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Brefeldin A (BFA) is a fungal metabolite that causes a redistribution of the stacked cisternae of the Golgi complex into the endoplasmic reticulum by inhibiting anterograde transport. We report that BFA also causes membrane tubules derived from the trans-Golgi network (TGN) to fuse with early endosomes. In the presence of BFA, a mannose-6-phosphate receptor(More)
Cyanobacteria are major components of Antarctic Dry Valley ecosystems. Their occurrence in lakes and ponds is well documented, however, less is known about their distribution in edaphic environments. There has been considerable debate about the contribution of aquatic organic matter derived largely from cyanobacteria to terrestrial ecosystems. In this(More)
We report here that a broad spectrum of phospholipase A(2) (PLA(2)) antagonists produce a concentration-dependent, differential block in the endocytic recycling pathway of transferrin (Tf) and Tf receptors (TfRs) but have no acute affect on Tf uptake from the cell surface. At low concentrations of antagonists (approximately 1 microm), Tf and TfR accumulated(More)
Benthic Phormidium mats can contain high concentrations of the neurotoxins anatoxin-a and homoanatoxin-a. However, little is known about the co-occurrence of anatoxin-producing and non-anatoxin-producing strains within mats. There is also no data on variation in anatoxin content among toxic genotypes isolated from the same mat. In this study, 30 Phormidium(More)
Brefeldin A (BFA) induces the formation of an extensively fused network of membranes derived from the trans-Golgi network (TGN) and early endosomes (EE). We describe in detail here the unaffected passage of endocytosed material through the fused TGN/EE compartments to lysosomes in BFA-treated cells. We also confirmed that BFA caused the formation of tubular(More)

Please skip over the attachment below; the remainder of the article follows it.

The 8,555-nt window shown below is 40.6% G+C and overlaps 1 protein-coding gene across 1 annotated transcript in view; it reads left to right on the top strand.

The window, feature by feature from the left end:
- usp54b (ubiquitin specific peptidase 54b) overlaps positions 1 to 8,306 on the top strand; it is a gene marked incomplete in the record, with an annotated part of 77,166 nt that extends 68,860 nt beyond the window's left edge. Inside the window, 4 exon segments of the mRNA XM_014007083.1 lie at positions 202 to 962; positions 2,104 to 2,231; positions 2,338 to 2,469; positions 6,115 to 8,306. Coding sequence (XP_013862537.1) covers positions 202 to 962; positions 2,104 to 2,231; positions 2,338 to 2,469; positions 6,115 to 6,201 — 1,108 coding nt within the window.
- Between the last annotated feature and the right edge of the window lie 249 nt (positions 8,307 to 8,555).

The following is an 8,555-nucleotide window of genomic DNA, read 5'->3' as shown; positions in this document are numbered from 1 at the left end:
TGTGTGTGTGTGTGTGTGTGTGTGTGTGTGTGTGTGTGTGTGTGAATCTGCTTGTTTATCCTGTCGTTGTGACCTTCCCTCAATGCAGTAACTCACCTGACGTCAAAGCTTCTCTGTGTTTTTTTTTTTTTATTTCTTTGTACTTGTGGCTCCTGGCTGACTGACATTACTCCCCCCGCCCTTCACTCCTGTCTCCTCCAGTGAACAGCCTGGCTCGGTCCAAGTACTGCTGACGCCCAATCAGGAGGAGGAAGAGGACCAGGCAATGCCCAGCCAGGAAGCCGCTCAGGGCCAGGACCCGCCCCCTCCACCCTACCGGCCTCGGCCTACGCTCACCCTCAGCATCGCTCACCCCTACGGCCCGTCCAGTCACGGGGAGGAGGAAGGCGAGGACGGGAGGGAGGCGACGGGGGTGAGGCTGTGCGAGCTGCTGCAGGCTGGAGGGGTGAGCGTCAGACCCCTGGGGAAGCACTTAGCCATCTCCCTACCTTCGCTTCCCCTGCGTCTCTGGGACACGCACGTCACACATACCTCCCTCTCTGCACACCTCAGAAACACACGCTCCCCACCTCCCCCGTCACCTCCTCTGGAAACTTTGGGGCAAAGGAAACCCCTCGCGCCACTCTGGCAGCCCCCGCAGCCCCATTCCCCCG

Recent in vivo studies with the fungal metabolite, brefeldin A (BFA), have shown that in the absence of vesicle formation, membranes of the Golgi complex and the trans-Golgi network (TGN) are nevertheless able to extend long tubules which fuse with selected target organelles. We report here that the ability to form tubules (> 7 microns long) could be(More)
Toxic cyanobacterial blooms are increasing in prevalence. Microcystins are the most commonly produced cyanotoxin. Despite extensive research the variables regulating microcystin production remain unclear. Using a RT-QPCR assay that allowed the precise measurement of mcyE transcriptional gene expression and an ELISA that enabled small changes in total(More)
In November 2008 a dog died soon after ingesting benthic "algal" mat material from the Waitaki River, New Zealand. Based on a morphological examination of environmental material, the causative organism was putatively identified as the filamentous cyanobacterium Phormidium sp. Two strains (VUW25 and CYN61) were isolated and cultured to enable further(More)
AIMS The purpose of this study was to determine the variability in anatoxin-a (ATX) and homoanatoxin-a (HTX) concentrations in benthic cyanobacterial mats within sampling sites and to assess the applicability of using a PCR-based approach to determine ATX- and HTX-production potential. METHODS AND RESULTS ATX and HTX variability was investigated by(More)
In lakes, benthic micro-algae and cyanobacteria (periphyton) can contribute significantly to total primary productivity and provide important food sources for benthic invertebrates. Despite recognition of their importance, few studies have explored the diversity of the algal and cyanobacterial composition of periphyton mats in temperate lakes. In this(More)